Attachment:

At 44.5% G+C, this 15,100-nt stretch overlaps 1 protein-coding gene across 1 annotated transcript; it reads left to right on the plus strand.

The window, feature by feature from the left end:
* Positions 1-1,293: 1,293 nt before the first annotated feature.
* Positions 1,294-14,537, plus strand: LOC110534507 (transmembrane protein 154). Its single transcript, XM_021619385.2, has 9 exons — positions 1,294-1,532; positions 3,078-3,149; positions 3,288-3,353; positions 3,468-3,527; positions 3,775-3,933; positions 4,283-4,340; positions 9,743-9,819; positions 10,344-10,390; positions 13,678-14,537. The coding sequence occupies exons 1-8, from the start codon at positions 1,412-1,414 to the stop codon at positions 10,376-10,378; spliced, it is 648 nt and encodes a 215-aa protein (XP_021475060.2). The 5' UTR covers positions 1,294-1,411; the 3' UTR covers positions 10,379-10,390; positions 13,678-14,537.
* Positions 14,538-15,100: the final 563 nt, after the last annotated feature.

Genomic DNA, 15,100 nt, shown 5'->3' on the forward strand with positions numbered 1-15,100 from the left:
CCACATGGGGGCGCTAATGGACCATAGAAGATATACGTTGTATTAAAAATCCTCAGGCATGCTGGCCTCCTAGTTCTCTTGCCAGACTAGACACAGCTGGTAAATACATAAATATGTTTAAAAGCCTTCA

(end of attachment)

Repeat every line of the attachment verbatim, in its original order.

At 44.5% G+C, this 15,100-nt stretch overlaps 1 protein-coding gene across 1 annotated transcript; it reads left to right on the plus strand.

The window, feature by feature from the left end:
* Positions 1-1,293: 1,293 nt before the first annotated feature.
* Positions 1,294-14,537, plus strand: LOC110534507 (transmembrane protein 154). Its single transcript, XM_021619385.2, has 9 exons — positions 1,294-1,532; positions 3,078-3,149; positions 3,288-3,353; positions 3,468-3,527; positions 3,775-3,933; positions 4,283-4,340; positions 9,743-9,819; positions 10,344-10,390; positions 13,678-14,537. The coding sequence occupies exons 1-8, from the start codon at positions 1,412-1,414 to the stop codon at positions 10,376-10,378; spliced, it is 648 nt and encodes a 215-aa protein (XP_021475060.2). The 5' UTR covers positions 1,294-1,411; the 3' UTR covers positions 10,379-10,390; positions 13,678-14,537.
* Positions 14,538-15,100: the final 563 nt, after the last annotated feature.

Genomic DNA, 15,100 nt, shown 5'->3' on the forward strand with positions numbered 1-15,100 from the left:
CCACATGGGGGCGCTAATGGACCATAGAAGATATACGTTGTATTAAAAATCCTCAGGCATGCTGGCCTCCTAGTTCTCTTGCCAGACTAGACACAGCTGGTAAATACATAAATATGTTTAAAAGCCTTCA